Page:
Amalgam – Material made from mercury and other alloy mixtures
used to restore a drilled portion of a tooth.
Anesthesia – Medications used to relieve pain.
Anterior teeth – Front teeth. Also called incisors and cuspids.
Arch – The upper or lower jaw.
Baby bottle tooth decay – Caused by sugary substances in breast
milk and some juices, which combine with saliva to form pools inside the baby’s
Bicuspids -Back teeth used for chewing.
Bitewings – X-rays that help a dentist diagnose cavities.
Bonding – Application of tooth-colored resin materials to the
surface of the teeth.
Bridge – A fixed or removable appliance that replaces lost teeth.
Bruxism – Teeth grinding.
Calculus – A sticky substance (also called tartar) that has hardened.
Canal – The narrow chamber inside the tooth’s root.
Canines – Also called cuspids.
Canker sore – One that occurs on the delicate tissues inside
your mouth. A canker sore is usually light-colored at its base and can have a
red exterior border.
Caries – Another term for decay, which causes cavities.
Cold sore – Usually occurs on the outside of the mouth, usually
on or near the nose or lips. A cold sore is contagious because it is caused by
the herpes simplex virus, and it is usually painful and filled with
Composite filling – Tooth colored restorations, also known as
Composite resin – A tooth-colored resin combined with silica
or porcelain and used as a restoration material.
Contouring – The process of reshaping teeth.
Crown – An artificial cover that is placed on the top of a tooth
Cusps – The pointed parts on top of the back teeth’s chewing
Cuspids – Front teeth that typically have a protruding edge.
Dentin – The tooth layer underneath the enamel.
Denture – A removable set of teeth.
Endodontics – A form of dentistry that addresses problems affecting
the tooth’s root or nerve.
Fluoride – A naturally occurring substance added to water,
toothpastes and some rinses and used for strengthening the tooth’s enamel.
Fluorosis – A harmless over-exposure to fluoride and resulting
sometimes in tooth discoloration.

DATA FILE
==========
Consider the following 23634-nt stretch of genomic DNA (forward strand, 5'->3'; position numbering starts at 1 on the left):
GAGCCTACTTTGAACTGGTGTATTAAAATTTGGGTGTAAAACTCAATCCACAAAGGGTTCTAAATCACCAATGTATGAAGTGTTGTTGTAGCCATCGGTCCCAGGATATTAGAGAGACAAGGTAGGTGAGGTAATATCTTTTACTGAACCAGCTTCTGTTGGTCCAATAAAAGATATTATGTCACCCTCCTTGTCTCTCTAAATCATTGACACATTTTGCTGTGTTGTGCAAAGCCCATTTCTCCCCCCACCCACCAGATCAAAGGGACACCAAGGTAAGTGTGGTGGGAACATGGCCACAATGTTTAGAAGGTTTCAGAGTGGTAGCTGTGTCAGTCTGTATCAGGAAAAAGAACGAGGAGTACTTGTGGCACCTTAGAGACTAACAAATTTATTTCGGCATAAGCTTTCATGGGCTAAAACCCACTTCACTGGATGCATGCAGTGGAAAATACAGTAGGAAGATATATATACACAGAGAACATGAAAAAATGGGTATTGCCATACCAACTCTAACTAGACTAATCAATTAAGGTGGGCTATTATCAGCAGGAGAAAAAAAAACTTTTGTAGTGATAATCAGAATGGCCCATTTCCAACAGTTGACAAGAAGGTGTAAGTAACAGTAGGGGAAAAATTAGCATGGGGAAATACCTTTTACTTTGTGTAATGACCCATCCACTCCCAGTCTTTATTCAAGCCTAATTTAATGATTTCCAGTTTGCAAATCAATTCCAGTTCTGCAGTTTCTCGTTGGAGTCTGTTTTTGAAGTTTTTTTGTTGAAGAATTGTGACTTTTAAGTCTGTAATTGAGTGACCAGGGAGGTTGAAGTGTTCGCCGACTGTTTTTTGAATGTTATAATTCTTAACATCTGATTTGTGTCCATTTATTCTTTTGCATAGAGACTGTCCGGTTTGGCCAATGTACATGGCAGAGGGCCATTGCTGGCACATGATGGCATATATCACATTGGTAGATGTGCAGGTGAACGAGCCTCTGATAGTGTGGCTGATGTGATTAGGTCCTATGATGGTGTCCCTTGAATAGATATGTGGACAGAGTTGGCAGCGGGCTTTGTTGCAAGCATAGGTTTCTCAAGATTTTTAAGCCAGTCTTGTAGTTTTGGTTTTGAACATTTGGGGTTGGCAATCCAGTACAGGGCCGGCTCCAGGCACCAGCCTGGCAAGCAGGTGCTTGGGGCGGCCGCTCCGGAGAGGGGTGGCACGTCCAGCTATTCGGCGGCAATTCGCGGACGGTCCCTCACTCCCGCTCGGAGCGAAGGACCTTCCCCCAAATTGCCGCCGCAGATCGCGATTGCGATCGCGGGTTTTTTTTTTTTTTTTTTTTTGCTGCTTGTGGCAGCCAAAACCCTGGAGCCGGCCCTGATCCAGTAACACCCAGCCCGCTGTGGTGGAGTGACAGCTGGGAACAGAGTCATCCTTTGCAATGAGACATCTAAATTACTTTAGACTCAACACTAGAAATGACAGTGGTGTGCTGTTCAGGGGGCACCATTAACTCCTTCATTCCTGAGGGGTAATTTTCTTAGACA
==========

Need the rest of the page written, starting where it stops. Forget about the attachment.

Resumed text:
Gingiva – Another word for gum tissue.
Gingivitis – A minor disease of the gums caused by plaque.
Gum disease – An infection of the gum tissues. Also called
Impacted teeth – A condition in which a tooth fails to
erupt or only partially erupts.
Implant – A permanent appliance used to replace a missing
Incisor – Front teeth with cutting edges; located in the
center or on the sides near the front.
Inlay – An artificial filling made of various materials,
including porcelain, resin, or gold.
Laminate veneer – A shell that is bonded to the enamel
of a front tooth. The shell is usually thin and made from porcelain resin.
Laser – Light amplification by stimulated emission of radiation. A single wavelength beam of highly concentrated energy.
Malocclusion – Bad bite relationship.
Mandible – The lower jaw.
Maxilla – The upper jaw.
Molar – Usually the largest teeth, near the rear of the
mouth. Molars have large chewing surfaces.
Neuromuscular Dentistry – are more than the aches and pains felt in around the neck and head that are associated with your teeth and jaw.
Onlay – A filling designed to protect the chewing surface
of a tooth.
Orthodontics – A field of dentistry that deals with tooth
and jaw alignment.
Overdenture – A non-fixed dental appliance applied to a
small number of natural teeth or implants.
Palate – Roof of the mouth.
Partial denture – A removable appliance that replaces teeth.
Also called a bridge.
Pedodontics – A field of dentistry that deals with children’s
Perio pocket – An opening formed by receding gums.
Periodontal disease – Infection of the gum tissues. Also
called gum disease.
Periodontist – A dentist who treats diseases of the gums.
Permanent teeth – The teeth that erupt after primary teeth.
Also called adult teeth.
Plaque – A sticky, colorless substance that covers the
teeth after sleep or periods between brushing.
Posterior teeth – The bicuspids and molars. Also called
the back teeth.
Primary teeth – A person’s first set of teeth. Also
called baby teeth or temporary teeth.
Prophylaxis – The act of cleaning the teeth.
Prosthodontics – The field of dentistry that deals with
artificial dental appliances.
Pulp – The inner tissues of the tooth containing blood,
nerves and connective tissue.
Receding gum – A condition in which the gums separate from
the tooth, allowing bacteria and other substances to attack the tooth’s
enamel and surrounding bone.
Resin filling – An artificial filling used to restore teeth.
Also called a composite filling.
Root canal – A procedure in which a tooth’s nerve
is removed and an inner canal cleansed and later filled.
Root planing – Scraping or cleansing of teeth to remove
heavy buildup of tartar below the gum line.
Sealant – A synthetic material placed on the tooth’s
surface that protects the enamel and chewing surfaces.
TMJ – Temporomandibular joint disorder. Health problems
related to the jaw joint just in front of the ear.
Tarter – A hardened substance (also called calculus) that
sticks to the tooth’s surface.
Veneer – A laminate applied or bonded to the tooth.
Whitening – A process that employs special bleaching agents
for restoring the color of teeth.
Wisdom tooth – Third set of molars that erupt last in adolescence.
For more dental terms, visit the ADA’s Dictionary of Dental Terms.